March 24, 2023


Connecting Asian writers with global readers

“It’s important to take constructive feedback.”- Richa Tilokani (Indian Author)

4 min read

Team Kitaab is in conversation with Indian author Richa Tilokani as a part of the South Asian Women Writers Feature.

For the whole of March, we will be featuring South Asian Women Writers on Kitaab for the whole of March. You can read the editor’s note to know more about this.

Today, we are featuring Indian author Richa Tilokani. Richa holds a master’s degree in business administration (MBA) from SP Jain Institute of Marketing & Research, Mumbai. A marketing, communication and advertising professional, she enjoys writing books and poems and has contributed to myriad magazines, newspapers, blogs and anthologies. 

Her first book The Teachings of Bhagavad Gita- Timeless Wisdom for the Modern Age was published in 2021 by Hay House India. It was nominated by the Pragati Vichar Literary festival 2022 in the Best Debut Non- fiction category. She was named as one of the ‘Best Indian authors’ at the Criticspace Literary Awards 2021. She was also included on the list of Most Iconic Authors of 2022 by Aesthetics International magazine. 

Team Kitaab: How did writing happen to you?

Richa Tilokani: I always enjoyed writing and reading and was encouraged from a young age to do so by my grandad. It helped me express myself better and gave me great joy, so I kept writing. Later when I started working, I used to stop myself from writing because I suffered from self- doubt. It took me many years to begin and now it’s as if I can’t stop. Probably making up for lost time.

Team Kitaab: If you had to introduce someone to your work/s, which books of yours would you ask them to start with?

Richa Tilokani: My debut book was The Teachings of Bhagavad Gita- Timeless wisdom for the Modern Age. So, readers can pick that up and also browse through the Weekender edition of Outlook magazine which has a couple of my poems.

Team Kitaab: Share five reads you would recommend from your region/ country.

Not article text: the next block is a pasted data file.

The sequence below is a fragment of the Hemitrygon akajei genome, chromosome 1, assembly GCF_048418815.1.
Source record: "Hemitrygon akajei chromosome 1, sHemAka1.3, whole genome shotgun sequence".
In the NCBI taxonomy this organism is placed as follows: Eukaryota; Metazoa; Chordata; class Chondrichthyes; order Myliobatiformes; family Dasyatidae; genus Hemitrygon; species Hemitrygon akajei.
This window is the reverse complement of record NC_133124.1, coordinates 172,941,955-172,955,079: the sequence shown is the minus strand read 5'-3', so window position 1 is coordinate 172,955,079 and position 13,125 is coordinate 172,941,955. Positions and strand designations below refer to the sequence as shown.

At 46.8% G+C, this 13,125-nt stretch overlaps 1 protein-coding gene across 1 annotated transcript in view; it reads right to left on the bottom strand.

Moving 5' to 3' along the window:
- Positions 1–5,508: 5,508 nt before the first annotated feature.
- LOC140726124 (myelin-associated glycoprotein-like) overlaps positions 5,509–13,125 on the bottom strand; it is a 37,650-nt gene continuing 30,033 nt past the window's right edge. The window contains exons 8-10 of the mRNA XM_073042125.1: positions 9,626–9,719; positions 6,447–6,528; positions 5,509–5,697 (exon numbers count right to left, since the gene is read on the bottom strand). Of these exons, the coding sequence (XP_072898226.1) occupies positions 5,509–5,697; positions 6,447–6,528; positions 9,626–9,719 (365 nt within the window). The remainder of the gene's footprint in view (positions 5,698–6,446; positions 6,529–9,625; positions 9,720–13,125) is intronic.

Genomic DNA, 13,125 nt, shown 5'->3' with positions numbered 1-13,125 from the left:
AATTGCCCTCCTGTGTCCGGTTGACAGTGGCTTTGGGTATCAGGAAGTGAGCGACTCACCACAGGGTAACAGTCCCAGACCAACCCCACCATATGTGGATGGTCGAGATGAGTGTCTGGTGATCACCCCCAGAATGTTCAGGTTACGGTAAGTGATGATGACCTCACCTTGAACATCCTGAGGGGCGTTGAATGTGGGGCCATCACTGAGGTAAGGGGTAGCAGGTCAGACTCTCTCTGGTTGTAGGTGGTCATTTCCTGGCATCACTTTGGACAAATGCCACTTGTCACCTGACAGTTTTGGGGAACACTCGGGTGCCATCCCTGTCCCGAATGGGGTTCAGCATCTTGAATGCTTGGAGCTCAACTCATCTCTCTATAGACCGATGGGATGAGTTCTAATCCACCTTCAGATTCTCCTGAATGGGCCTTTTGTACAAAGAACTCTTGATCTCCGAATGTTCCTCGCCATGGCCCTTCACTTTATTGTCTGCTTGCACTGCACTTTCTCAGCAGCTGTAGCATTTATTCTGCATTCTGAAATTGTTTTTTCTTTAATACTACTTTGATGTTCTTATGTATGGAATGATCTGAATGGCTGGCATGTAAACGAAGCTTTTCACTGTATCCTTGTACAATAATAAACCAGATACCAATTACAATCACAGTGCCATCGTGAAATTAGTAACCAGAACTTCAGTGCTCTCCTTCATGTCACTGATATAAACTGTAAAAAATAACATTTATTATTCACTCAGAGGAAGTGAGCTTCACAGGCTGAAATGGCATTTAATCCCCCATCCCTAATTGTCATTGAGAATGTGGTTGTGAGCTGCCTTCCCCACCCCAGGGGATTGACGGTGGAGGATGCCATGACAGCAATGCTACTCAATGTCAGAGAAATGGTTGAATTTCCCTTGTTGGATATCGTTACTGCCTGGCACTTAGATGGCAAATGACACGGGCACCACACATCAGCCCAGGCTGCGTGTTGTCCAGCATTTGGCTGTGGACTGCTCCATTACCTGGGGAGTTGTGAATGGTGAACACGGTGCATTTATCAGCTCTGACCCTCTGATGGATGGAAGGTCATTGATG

Richa Tilokani: The works of Vibha Batra, Chitra Divakaruni Banerjee, Anuja Chauhan, and Arundhati Roy. They all write in English and are Indian.

When the ink dries, use that time to go for a walk, read or get some chores done. And wait for lovely Miss Inspiration to strike.

Richa Tilokani

Team Kitaab: Your thoughts on Women Writing as a genre. 

Richa Tilokani: Women writing as a genre is very important because since a long time our stories have been told by men. Or they have been made a part of men’s stories so the focus on our journeys has been lost. 

Plus, it may lose its rawness and authenticity if someone else writes for us because how can they know about what we are feeling. There is a sore need of women writers to give voice to their experiences, to capture our perspective and to bring in much needed diversity and balance.

Team Kitaab: Please talk a bit about your publishing journey. The challenges you faced and the hurdles.

Richa Tilokani: It was not easy to get published because there were a lot of “whys” and “nos”. But I kept at it because I was sure this is what I wanted. So, we need to be thick-skinned and not give up. I learned to take a break when the going got tough.

At the same time, it’s important to take constructive feedback. It will help you write for your reader. Keep at it, it is not easy but what other choice do we have? It does take time but have faith that it will work out.

Team Kitaab: How do you deal with Writer’s Block?

Richa Tilokani: Well, writer’s block deals with us rather than us deal with it. It does crop up from time to time. But there’s nothing we can do except grin and bear it. So, when the ink dries, use that time to go for a walk, read or get some chores done. And wait for lovely Miss Inspiration to strike.

Disclaimer: All pictures are copyright of the author/s unless otherwise.